Why does this pastor keep coming back to one of Converge’s oldest churches?
Former Converge Content Specialist
There’s a lot that Jim Mead loves about living in Stratford, Iowa, and serving as pastor of the town’s First Baptist Church.
He loves the history of his church. First Baptist Stratford is one of Converge’s founding churches, and the Converge North Central congregation celebrated its 165th anniversary on June 20.
Mead, the son of a Converge pastor, recently drove south of town to the old rock foundation of the house where the church started. On Aug. 28, 1856, the church was organized in Johan Frederick Carlson’s home (some of his descendants are in the congregation today).
“It’s right on the Des Moines River, and a person would have to maneuver a steep hill to get to the house,” he said. “And to think that this church, in 1856, of course, people didn’t have any ways of rapid transportation. And this church started with probably 20 people; obviously, it doesn’t sound like a lot. But when you think that 20 people rode wagons for literally, miles, which could take an entire day, to come to that spot and started a church.”
Mead grew up in small towns and has lived in a city of 75,000 people, but he loves living in a small town like Stratford (population: 750).
“[Stratford] is a great place to live. I love that I can walk out the church’s back door and see — right now, I’m looking at a cornfield. And sometimes, you open the door and pray. And you can hear the wind. There’s a certain sound the wind makes when it goes through a cornfield. And I love to listen to that. And even if it's the other time of the year, it will be a bean-field, and I love listening to that. I love how simple it is. And yet, not.”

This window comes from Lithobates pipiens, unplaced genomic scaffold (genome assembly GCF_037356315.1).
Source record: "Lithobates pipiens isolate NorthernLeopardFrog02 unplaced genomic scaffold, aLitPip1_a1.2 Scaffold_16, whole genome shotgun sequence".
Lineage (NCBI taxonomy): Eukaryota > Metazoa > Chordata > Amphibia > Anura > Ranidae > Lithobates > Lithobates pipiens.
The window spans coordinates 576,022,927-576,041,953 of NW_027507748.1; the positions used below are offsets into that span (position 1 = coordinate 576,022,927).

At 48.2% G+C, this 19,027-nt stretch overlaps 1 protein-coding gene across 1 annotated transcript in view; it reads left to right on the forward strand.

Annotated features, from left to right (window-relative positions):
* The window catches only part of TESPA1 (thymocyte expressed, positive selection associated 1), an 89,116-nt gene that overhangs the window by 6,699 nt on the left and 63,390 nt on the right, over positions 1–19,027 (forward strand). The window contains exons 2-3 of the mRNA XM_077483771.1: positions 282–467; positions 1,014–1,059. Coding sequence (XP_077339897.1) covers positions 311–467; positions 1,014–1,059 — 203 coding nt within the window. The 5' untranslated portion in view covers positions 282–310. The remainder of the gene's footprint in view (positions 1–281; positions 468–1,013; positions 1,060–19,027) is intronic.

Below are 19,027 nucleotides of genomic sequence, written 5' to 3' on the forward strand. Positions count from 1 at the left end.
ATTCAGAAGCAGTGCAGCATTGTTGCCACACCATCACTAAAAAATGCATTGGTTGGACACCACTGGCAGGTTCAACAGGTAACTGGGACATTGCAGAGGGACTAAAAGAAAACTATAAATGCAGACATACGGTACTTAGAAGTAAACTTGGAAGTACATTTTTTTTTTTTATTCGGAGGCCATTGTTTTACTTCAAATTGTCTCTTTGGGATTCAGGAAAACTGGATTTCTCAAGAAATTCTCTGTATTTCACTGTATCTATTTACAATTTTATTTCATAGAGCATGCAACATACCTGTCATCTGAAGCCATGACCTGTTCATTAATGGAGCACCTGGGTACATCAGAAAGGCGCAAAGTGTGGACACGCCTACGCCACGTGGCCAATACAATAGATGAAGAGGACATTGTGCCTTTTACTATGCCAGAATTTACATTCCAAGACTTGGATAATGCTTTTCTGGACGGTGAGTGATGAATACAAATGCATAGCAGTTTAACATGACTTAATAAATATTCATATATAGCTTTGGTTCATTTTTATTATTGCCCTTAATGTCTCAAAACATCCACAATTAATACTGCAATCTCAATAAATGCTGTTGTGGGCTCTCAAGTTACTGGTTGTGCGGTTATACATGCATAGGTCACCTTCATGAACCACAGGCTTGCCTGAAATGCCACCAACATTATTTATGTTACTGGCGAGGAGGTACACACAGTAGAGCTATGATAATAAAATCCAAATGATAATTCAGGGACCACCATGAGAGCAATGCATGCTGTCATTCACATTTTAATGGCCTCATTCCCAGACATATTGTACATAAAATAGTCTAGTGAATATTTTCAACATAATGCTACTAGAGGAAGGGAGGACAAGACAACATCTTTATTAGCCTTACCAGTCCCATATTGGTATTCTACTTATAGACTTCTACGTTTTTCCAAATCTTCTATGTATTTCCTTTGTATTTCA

Mead loves how God keeps bringing him back to First Baptist Stratford, which has had 47 pastors during its 165-year history. He served as the church’s pastor from 2002-07, 2015-16 (interim) and 2020-present.
When Mead left Stratford for Knoxville, Iowa, in 2007, he did not understand the reasons for the move. However, the reason became clear when he suffered a stroke in 2008 that probably would have killed him if he was still living in Stratford.
“In Stratford, I was 30 miles from a hospital; in Knoxville, the parsonage was across the street from the hospital,” he said.
Mead loves that there’s no competition among the town’s churches.
“Nobody’s like, ‘Oh, well, you’re a Baptist, I can’t talk to you, or you’re a Lutheran or you’re Methodist.’”
Mead loves the life change his church is seeing after 165 years. On June 6, the church baptized eight young adults. In one family, all four kids got baptized that day.
“Outside of my kids, it was one of the most emotional moments for me because I’ve known all of these kids since they were born.
“When I first got to Stratford in 2002, my dad stepped out of the car when we first moved here and took a deep breath. And he said, ‘You smell that? There is nothing like small-town Iowa. Just get used to it. Nothing like it.’
“And he’s right. There’s nothing like small-town Iowa. I’ll always do whatever God wants me to do, but unless he sends me a written telegram, I can’t imagine myself pastoring in a big city again. I love the town. I love being here.”
Michael Smith, Former Converge Content Specialist
Michael Smith served as a content specialist for Converge from 2018-2021.